This book can be viewed as a smorgasbord of information that can enrich your practice of the Taoist martial arts no matter what your reason for practicing, but more importantly, it brings you face to face with their full purpose and depth of possibility.

~ Dr. Symeon Rodger

Resilience Tool par excellence?

Bagua Zhang is perhaps the least-known and most intriguing of the Chinese “Internal” martial arts.  It is visually distinguished by a soft, flowing appearance and the fact that many of its forms and exercises involve walking in a circle.  This circle is often represented as the Circle of Changes (ba gua or “eight trigrams”), with eight trigrams from the I Ching around the circumference, as in the diagram below:


Historically, Bagua appears to have been confined to practice by reclusive Taoists living in mountains and distant monasteries until the 19th Century, when it suddenly appeared in mainstream Chinese society thanks to a teacher named Tung Hai Chuan, where it quickly established a tremendous reputation as a fighting art in that unstable and martial arts-saturated environment.  Since that time, Bagua has also gained a reputation as a tremendous tool for health and healing.

“Walking the Circle” as a practice for physical and spiritual health has a long history in Taoist monasticism with or without the martial applications.  It is a form of exercise and of walking meditation.  The spiritual benefits of the practice include cultivating stillness of mind, calm nerves and a sense of inner balance that can withstand even the most rapid and unsettling changes in your outer world- in other words, it can help you cultivate inner resilience.  Outer, physical resilience benefits include:

–       Developing consciousness of good postural alignment throughout the body in a state of movement,

–       Developing a good sense of balance,

–       Developing agility and the ability to change directions quickly,

–       Stretching, compressing, opening and strengthening the body’s soft tissues- muscles, ligaments, tendons and fascia,

–       Gently massaging the internal organs,

–       Opening and strengthening the joints.


The initial focus of Bagua is to make the body supple, healthy and strong.

So what does this process look like?  First, Bagua teaches specialized stepping methods with particular energetic implications, which in the first level of teaching are used to walk the circle in alternating clockwise and counter clockwise directions with the arms in particular static positions.  This form of movement is used for the cultivation of inner power under the guidance of an expert.  In the next two stages, the practitioner is introduced to the single and double palm changes, which represent the yang and yin energies of Bagua, the projecting and fluid energies if you will.  In the fourth stage, the student learns the Eight Palms, representing the eight energetic possibilities depicted by the trigrams of the ba gua circle.  Bagua practice is distinguished from other martial arts by the fact that it is done moving at full speed (after a slower introductory period) with rapid changes of direction and circular and spiralling movements.  Here you can watch a basic Bagua routine demonstrated by a master from the Taoist monastery at Wudang:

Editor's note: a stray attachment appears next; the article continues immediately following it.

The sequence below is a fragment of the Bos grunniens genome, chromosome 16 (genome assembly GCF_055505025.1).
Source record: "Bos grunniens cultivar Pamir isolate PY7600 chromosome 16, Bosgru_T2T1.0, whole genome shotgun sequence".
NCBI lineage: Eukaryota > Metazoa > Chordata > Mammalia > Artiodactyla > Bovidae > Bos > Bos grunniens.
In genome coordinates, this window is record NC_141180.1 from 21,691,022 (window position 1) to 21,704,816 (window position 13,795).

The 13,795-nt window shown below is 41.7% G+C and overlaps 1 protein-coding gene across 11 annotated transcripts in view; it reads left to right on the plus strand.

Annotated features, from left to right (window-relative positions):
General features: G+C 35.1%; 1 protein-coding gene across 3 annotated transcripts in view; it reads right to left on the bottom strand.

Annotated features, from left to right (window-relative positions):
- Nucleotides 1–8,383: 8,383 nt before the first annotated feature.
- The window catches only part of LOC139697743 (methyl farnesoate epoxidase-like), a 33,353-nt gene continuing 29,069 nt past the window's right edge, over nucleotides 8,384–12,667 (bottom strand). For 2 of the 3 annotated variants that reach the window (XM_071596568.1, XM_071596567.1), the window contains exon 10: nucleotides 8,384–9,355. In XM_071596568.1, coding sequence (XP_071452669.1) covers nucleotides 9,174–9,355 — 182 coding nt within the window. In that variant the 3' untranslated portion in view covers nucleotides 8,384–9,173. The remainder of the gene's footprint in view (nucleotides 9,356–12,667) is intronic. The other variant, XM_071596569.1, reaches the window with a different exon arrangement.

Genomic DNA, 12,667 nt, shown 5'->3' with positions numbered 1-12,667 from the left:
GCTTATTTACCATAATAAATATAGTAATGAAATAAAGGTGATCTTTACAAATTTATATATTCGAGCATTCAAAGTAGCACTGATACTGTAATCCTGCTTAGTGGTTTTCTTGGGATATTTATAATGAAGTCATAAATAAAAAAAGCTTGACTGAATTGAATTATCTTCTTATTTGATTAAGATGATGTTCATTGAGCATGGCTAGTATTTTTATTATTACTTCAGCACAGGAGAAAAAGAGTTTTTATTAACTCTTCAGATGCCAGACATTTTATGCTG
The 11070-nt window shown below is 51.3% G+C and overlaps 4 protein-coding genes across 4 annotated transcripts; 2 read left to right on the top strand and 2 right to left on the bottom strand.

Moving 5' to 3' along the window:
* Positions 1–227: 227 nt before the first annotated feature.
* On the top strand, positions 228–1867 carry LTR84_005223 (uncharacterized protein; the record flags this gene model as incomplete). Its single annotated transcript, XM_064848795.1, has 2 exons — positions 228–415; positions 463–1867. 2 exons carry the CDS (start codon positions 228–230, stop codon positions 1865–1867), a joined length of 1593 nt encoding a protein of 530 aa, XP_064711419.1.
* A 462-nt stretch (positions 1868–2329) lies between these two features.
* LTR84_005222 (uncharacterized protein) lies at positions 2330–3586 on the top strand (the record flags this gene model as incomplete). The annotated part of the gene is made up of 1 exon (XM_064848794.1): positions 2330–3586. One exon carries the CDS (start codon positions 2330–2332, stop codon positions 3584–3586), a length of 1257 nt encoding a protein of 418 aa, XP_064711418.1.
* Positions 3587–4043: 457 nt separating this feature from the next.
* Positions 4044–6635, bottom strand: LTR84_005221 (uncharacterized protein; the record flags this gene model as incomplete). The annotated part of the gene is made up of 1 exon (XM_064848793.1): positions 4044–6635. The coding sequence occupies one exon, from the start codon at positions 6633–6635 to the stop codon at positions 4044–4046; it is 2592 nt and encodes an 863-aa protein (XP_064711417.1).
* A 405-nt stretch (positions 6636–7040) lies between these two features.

Bagua operates on the principle of practicing a small number of movements, each of which has a great many layers of content.  An example of this are the single and double palm changes (see video).  Classically, students of Bagua were first taught to walk the circle while performing Nei Gung energy work, the two initial palm changes and very little else, until their internal power had developed to such a degree that any further techniques they learned became extremely powerful.  Even so, it is said that to be able to fully utilize and understand any of the individual palm change movements might take years of practice- and that the abilities in combat of those who focus on a few small movements are far greater than the abilities of those who learn complex combat applications.  The many specialized movements are merely a container for the energies being used.  Here, martial arts master B.K. Frantzis gives you a quick demo to give you the idea of how this all works:

The Bagua approach to developing inner power is the Taoist sixteen-part process of Nei Gung, which you can read about from a number of sources, notably B.K. Frantzis’ books.  Through this process, the student’s energy is made strong and healthy, and can be consciously used for particular purposes.  Blockages in the energy system from traumatic events are removed, and the student can begin to consciously cultivate, use and preserve energy for their own health, and also to heal others.  Finally, the Bagua student can begin to see and experience in real, energetic terms where he or she stands in the energy system of the world and the cosmos.

Bagua makes no bones about the fact that despite the many health, healing and martial applications of its many movements, those movements are useless unless you’ve first cultivated the inner power to make them work for their intended purpose.  Bagua is unique in its reliance on footwork as a form of energy work.  Where other martial arts rely on stances, Bagua relies on stepping methods that are both numerous and subtle.  In martial applications, this means that if you’re sparring with a Bagua person, they’ll end up behind you within a couple of seconds.  These stepping methods also have specific functions in naturally opening the body’s energy channels, and in opening, relaxing and strengthening the joints- in one instance recounted by Frantzis, a man with severe hereditary rheumatism used Bagua practice to keep his condition in check.

That last is an important point, because Bagua confers additional physical benefits from long practice- the muscles, tendons, ligaments and fascia are relaxed and subjected to constant gentle twisting motions, which are essential to the health and strength of these tissues and of the energy system which travels through them, an aspect of fitness that is only beginning to be recognized in the West.  The joints, another key component of the energy system, also need to be opened and strengthened through gentle movement to stay healthy as the body ages.

Bagua offers a lifelong path to personal resilience in personal health, healing, martial applications, spiritual development and energy work, unique in its comprehensive vision, depth and the concentric layers of simplicity and nuance that one seems to encounter at every turn.

Dr. Symeon Rodger

For a more extensive intro to Bagua, you can check this out: